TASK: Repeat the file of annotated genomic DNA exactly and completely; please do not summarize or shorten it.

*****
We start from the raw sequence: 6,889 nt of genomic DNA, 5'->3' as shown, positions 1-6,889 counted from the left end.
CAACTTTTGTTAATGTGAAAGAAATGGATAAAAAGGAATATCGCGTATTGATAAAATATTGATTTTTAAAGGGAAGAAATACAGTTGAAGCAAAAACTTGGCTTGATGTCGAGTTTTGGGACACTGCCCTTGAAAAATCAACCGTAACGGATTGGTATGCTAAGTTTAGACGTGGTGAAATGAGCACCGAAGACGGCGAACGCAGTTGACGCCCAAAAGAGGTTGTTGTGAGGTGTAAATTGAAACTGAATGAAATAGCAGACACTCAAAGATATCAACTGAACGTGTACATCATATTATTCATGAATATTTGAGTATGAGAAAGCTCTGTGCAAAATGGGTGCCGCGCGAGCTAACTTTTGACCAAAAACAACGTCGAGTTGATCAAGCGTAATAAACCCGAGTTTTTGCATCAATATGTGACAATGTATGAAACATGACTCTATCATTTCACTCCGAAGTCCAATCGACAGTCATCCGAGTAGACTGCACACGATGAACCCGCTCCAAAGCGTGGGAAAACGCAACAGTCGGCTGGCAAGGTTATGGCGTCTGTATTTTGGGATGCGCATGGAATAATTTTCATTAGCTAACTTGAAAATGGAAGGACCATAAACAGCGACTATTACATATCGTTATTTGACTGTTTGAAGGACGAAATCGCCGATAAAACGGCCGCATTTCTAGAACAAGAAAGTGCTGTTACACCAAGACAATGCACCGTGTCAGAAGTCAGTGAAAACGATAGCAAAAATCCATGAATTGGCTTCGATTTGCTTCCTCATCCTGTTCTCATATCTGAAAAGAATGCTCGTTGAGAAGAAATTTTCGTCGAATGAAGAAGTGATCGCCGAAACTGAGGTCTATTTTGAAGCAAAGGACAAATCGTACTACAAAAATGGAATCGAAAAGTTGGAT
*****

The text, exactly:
We start from the raw sequence: 6,889 nt of genomic DNA, 5'->3' as shown, positions 1-6,889 counted from the left end.
CAACTTTTGTTAATGTGAAAGAAATGGATAAAAAGGAATATCGCGTATTGATAAAATATTGATTTTTAAAGGGAAGAAATACAGTTGAAGCAAAAACTTGGCTTGATGTCGAGTTTTGGGACACTGCCCTTGAAAAATCAACCGTAACGGATTGGTATGCTAAGTTTAGACGTGGTGAAATGAGCACCGAAGACGGCGAACGCAGTTGACGCCCAAAAGAGGTTGTTGTGAGGTGTAAATTGAAACTGAATGAAATAGCAGACACTCAAAGATATCAACTGAACGTGTACATCATATTATTCATGAATATTTGAGTATGAGAAAGCTCTGTGCAAAATGGGTGCCGCGCGAGCTAACTTTTGACCAAAAACAACGTCGAGTTGATCAAGCGTAATAAACCCGAGTTTTTGCATCAATATGTGACAATGTATGAAACATGACTCTATCATTTCACTCCGAAGTCCAATCGACAGTCATCCGAGTAGACTGCACACGATGAACCCGCTCCAAAGCGTGGGAAAACGCAACAGTCGGCTGGCAAGGTTATGGCGTCTGTATTTTGGGATGCGCATGGAATAATTTTCATTAGCTAACTTGAAAATGGAAGGACCATAAACAGCGACTATTACATATCGTTATTTGACTGTTTGAAGGACGAAATCGCCGATAAAACGGCCGCATTTCTAGAACAAGAAAGTGCTGTTACACCAAGACAATGCACCGTGTCAGAAGTCAGTGAAAACGATAGCAAAAATCCATGAATTGGCTTCGATTTGCTTCCTCATCCTGTTCTCATATCTGAAAAGAATGCTCGTTGAGAAGAAATTTTCGTCGAATGAAGAAGTGATCGCCGAAACTGAGGTCTATTTTGAAGCAAAGGACAAATCGTACTACAAAAATGGAATCGAAAAGTTGGAT